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Posts tagged ‘medieval art’

Celtic Gothic Figures

While I love Gothic art, there is something especially appealing about the Irish Gothic style.  The heavy infusion of Celtic design and the stylized figures energize this art and gives it a playful feel.  Many of the medieval ruins I found in Ireland where not particularly ornate which made the appearance of Gothic figures and motifs that much more enjoyable.

Doorway decoration from the Monastery at Dysert O’Dea (County Clare):

Doorway decoration from the Monastery at Dysert O'Dea. Read more

ArtSmart Roundtable – Medieval Europe at the Cloisters, New York City

The monthly ArtSmart Roundtable brings together some of the best art history-focused travel blogs with a post on a common theme.  For March we are discussing Art Worth Traveling For.  You can find links below to all the group’s amazing destinations this month.  We also want to welcome the Roundtable’s newest member, Murissa from The Wanderfull Traveler!

I love medieval art and architecture.  In the back of my mind, I have the perfect medieval art itinerary planned: starting among the great Cathedrals of France, I move south through the Pyrenees into Spain and enjoy all the pilgrimage churches along the Camino de Santiago de Compostela.  Someday I’ll do all of this!  But in the meantime, for an infusion of Medieval art without leaving the US, I have to recommend a visit to the hauntingly beautiful Cloisters Museum in New York City.  Going far beyond the normal concept of a museum, the Cloisters recreates the atmosphere of a medieval monastery by literally transporting parts from Europe and reconstructing them in Northern Manhattan.

Saint-Michel-de-Cuxa, Cloisters, New York City

The Cloister from Saint-Michel-de-Cuxa, (ca. 1130–40) as can be viewed at the Cloisters Museum in New York City. This structure is Catalan in style but is from present day France. (Photo: The Cloisters Collection)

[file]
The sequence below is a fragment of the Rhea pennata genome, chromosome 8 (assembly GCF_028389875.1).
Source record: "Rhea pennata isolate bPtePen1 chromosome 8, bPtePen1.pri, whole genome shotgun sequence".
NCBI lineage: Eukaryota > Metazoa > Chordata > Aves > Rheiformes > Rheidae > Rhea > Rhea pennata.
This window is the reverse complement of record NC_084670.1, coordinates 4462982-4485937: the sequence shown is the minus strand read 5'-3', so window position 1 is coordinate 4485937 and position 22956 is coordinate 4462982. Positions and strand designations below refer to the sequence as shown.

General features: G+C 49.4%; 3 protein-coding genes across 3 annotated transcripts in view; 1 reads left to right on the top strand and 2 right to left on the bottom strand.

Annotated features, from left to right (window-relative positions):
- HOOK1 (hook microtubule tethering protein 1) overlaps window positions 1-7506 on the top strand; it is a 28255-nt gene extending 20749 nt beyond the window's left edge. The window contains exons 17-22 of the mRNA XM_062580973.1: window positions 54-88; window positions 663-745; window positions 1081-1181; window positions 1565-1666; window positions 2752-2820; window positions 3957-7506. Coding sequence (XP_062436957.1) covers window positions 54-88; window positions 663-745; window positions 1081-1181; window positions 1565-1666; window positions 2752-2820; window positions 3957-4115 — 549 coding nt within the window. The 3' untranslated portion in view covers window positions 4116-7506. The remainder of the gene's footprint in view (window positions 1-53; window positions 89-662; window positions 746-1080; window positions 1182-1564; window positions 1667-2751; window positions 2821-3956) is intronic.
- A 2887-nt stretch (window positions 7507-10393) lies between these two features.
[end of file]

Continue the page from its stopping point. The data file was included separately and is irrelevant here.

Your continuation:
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ArtSmart Roundtable – Images of Mary Magdalene

The monthly ArtSmart Roundtable brings together some of the best art history-focused travel blogs with a post on a common theme.  For February we are discussing the iconography of a few historical, religious or mythical figures to help you “read” some of the images you may encounter on the road.  I’ve always thought that understanding the context and source material for imagery really deepens your appreciation for art.  You can find links below to all the group’s articles this month.

Flanders Book of Hours Illuminated Manuscript - St Lawrence

The martyr St. Lawrence was “grilled” to death and is usually seen with a metal cooking rack. Book of Hours, 1510, Flanders, Syracuse University Special Collections.

I love seeing Saints in European art because it is so easy to tell who everyone is.  There is a characteristic object or dress to each figure that helps you decipher his or her identity.  I’ve always been partial to John the Baptist with his wild man appearance and camel hair attire.  But what about the saints with less straight-forward stories?  Theological and historical confusion has long shrouded St. Mary Magdalene; consequently, she has a complex visual iconography.

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